Friday, February 1, 2013

openSUSE 12.2 with Optimus laptop: disabling discrete graphics

Background

I have a new-ish Optimus laptop (Dell Latitude E6430) with both integrated Intel and NVIDIA discrete graphics. The "Optimus" technology from NVIDIA is supposed to transparently switch between integrated and discrete graphics in the interests of saving power and not emitting too much heat. Unfortunately, NVIDIA does not provide proper Linux support for Optimus, and in fact recently got "the finger" from Linus for its less-than-helpful approach to dealing with the Linux kernel developers


Symptoms

One thing led to another, and I find myself in possession of an Optimus laptop. The openSUSE 12.2 installer automagically installs the open-source "nouveau" kernel module and X Windows driver. X Windows (xorg) work fine, but the laptop runs quite hot -- never below 60 degrees Celsius and very warm to the touch. Fan noise was a factor. Since I do not use any graphics-demanding applications, I wanted to disable the discrete graphics adapter (NVIDIA) completely and rely entirely on the integrated Intel graphics (i915 kernel module and "Intel" X driver).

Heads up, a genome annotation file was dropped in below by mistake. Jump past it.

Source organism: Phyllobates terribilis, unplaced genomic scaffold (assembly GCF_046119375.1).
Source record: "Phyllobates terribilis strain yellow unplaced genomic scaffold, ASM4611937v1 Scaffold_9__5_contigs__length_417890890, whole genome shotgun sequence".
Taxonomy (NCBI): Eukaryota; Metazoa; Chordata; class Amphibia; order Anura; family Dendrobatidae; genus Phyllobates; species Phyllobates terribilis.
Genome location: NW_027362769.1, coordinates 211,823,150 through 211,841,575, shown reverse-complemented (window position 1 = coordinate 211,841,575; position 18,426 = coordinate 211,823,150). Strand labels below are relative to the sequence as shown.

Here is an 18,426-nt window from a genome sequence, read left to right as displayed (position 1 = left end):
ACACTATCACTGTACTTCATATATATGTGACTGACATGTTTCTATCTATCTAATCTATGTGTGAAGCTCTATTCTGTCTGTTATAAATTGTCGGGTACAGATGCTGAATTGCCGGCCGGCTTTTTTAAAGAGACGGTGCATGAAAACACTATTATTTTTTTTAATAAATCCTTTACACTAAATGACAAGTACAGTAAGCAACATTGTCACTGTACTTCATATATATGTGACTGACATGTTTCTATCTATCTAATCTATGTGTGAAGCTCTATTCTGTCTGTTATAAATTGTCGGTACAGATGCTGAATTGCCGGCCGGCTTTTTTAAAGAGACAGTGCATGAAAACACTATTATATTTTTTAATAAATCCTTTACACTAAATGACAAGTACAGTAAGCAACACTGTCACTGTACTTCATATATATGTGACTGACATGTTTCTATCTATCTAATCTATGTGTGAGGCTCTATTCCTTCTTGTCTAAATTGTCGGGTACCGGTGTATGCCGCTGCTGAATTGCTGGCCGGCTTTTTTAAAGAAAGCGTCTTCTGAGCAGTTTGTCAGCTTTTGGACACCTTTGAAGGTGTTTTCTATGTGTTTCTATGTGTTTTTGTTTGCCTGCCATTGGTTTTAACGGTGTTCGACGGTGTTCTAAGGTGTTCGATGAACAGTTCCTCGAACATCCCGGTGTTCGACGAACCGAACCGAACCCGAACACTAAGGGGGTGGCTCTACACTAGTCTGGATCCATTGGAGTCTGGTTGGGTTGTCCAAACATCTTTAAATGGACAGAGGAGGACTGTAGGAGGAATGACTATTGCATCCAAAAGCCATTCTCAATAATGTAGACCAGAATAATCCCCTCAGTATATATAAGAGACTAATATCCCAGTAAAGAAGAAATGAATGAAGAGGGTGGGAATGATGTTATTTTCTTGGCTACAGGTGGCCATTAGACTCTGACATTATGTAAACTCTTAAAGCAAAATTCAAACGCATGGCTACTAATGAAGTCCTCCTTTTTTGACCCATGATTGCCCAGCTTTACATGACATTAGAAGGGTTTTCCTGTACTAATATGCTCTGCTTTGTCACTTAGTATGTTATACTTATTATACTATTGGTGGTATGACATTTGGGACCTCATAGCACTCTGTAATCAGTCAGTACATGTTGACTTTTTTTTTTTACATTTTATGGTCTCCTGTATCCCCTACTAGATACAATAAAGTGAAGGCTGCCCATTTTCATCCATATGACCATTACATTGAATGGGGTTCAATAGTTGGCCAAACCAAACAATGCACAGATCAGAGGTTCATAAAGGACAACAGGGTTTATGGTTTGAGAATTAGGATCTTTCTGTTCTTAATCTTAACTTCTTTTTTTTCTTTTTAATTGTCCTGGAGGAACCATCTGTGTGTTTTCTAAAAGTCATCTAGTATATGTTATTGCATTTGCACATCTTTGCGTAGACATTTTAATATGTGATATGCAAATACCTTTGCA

My first thought was to simply turn off the discrete graphics adapter in the BIOS. Alas, no such option exists in the BIOS setup screens. The only checkbox is for enabling/disabling Optimus (TM) technology. Turning that off yielded no change in the heat/noise coming out of the unit.

My next idea was to blacklist 'nouveau' and rely on X Windows (xorg) to automagically detect and use the Intel integrated graphics, and hope that the laptop's firmware will detect that X Windows is not using the NVIDIA discrete graphics adapter and turn it off. That, it turns out, is not really what happens. Although X Windows runs fine, it doesn't recover from sleep -- to my great chagrin. Also, the temperatures are down slightly, the laptop is still too hot for my taste.

Treatment

With a heavy heart, I am forced to report that the only solution that I know of, at this time, is to install the 'nvidia' binary-blob driver, the 'bbswitch' kernel module, and the 'Bumblebee 3.0' systemd service. This results in a system that runs at around 45-50 degrees when quiescent. Sleep/resume works as expected. The only problem is that after a number of sleep/resume cycles the discrete graphics get turned on (presumably by 'bumblebeed.service') and the system starts running hot again. So, the situation is far from ideal.

If you'd like to read about how I got this nvidia-bbswitch-bumblebee trio installed and running under openSUSE 12.2, see this blog entry.

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